I had a strange feeling the first time I packed the Acer VR headset into a bag with two hand controllers, a laptop and earbuds, and realized that’s all I needed to enjoy a walk-around virtual world. It was a bit like when you pat your pockets for your phone only to realize you’re already holding it in your hand — panic, followed by intense relief.

No cameras or base stations to lug around and arrange is certainly a huge step forward for VR and a major selling point of headsets like Acer’s based on Microsoft’s tracking technology. But there are other considerations as well. Here’s what I encountered with Acer’s entry level consumer VR headset running on Microsoft’s Windows Mixed Reality platform.

Comfort and Fitting

I found it difficult to get the Acer headset fitting as snugly on my head as a Vive or a Rift.

I pushed the lenses up to my eyes holding the headset in my hands so everything looked crisp and wide, but couldn’t recreate that seemingly perfect fit using just the headband and dial behind my head to tighten it. I couldn’t seem to get the perfect fit that maximized both the sweet focused spot on the lenses as well as my field of view. Getting the headband resting at just the right position though provided a good enough sweet spot and wide angle. Every face is different, of course, and so your mileage may vary here. There’s also notably no adjustment with this headset to space the screens out so they are centered in front of each of your eyes.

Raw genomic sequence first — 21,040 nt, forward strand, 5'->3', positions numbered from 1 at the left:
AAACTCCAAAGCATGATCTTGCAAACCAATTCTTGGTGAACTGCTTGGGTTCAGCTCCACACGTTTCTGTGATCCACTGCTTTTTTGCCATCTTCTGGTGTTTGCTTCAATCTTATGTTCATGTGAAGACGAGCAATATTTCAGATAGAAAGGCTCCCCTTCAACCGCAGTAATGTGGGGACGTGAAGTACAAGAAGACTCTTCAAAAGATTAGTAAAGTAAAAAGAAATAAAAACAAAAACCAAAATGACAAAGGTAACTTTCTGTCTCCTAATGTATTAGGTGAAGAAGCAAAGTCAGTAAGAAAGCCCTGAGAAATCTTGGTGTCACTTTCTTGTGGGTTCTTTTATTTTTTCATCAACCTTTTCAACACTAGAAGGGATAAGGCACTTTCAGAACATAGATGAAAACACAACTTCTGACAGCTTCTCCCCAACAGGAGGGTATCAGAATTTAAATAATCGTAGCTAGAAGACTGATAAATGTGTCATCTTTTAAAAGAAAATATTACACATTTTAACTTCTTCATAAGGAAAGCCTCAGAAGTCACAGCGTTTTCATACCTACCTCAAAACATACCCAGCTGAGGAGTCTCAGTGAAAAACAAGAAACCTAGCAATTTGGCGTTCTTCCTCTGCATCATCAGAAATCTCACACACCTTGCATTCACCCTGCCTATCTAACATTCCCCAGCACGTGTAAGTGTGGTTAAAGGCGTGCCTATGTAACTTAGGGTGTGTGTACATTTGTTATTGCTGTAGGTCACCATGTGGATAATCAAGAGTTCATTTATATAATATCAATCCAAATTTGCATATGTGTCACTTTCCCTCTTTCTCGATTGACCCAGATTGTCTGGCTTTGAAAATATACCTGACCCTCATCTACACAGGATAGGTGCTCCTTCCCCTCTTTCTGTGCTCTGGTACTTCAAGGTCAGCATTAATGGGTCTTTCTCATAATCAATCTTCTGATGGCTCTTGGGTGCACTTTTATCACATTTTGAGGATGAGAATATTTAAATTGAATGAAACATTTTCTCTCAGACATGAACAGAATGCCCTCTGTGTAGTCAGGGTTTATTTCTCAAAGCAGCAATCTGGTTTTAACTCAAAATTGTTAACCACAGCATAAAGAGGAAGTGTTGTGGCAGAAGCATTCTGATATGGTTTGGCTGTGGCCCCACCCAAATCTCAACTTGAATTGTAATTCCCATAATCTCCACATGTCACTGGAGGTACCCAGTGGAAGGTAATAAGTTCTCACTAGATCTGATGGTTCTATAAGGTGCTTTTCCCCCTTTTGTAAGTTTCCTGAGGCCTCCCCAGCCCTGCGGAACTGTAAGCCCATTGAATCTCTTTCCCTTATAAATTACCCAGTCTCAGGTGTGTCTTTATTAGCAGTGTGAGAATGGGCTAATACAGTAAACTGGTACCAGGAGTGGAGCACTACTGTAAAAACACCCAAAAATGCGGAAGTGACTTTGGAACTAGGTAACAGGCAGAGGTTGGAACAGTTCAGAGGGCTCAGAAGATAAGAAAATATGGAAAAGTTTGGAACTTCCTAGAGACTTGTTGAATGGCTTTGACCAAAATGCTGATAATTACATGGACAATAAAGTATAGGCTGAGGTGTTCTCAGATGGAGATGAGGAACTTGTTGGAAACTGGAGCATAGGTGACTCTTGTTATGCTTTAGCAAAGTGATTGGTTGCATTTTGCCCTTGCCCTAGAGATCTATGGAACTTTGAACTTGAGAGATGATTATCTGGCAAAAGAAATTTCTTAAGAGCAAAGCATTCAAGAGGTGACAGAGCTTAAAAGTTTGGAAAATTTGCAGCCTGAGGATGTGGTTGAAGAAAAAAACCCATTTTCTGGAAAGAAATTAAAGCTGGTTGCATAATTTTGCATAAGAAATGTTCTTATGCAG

Acer lists the headset’s weight as 1.35 pounds, which is more than a Rift, but Acer balances the weight more on the forehead than the face compared with Rift and Vive. That seems to make the weight less noticeable overall. All around where the headset touches your face and head there’s soft fabric meant to absorb sweat. I didn’t notice too much light leaking in from the outside.


The Windows tracking system requires decent lighting during the setup process. In daylight hours I could get reliable tracking in my home with just light coming in from the unblocked windows.

The Microsoft Windows platform has players define their play space using the headset itself to trace the edges — much the same way Rift and Vive users do using their controllers. With Acer headset in hand, you keep it pointed at the computer as you walk around the play space. When  it is time to enter VR, you put on the headset and look around until the system recognizes your space and puts you into the cliff house home area.

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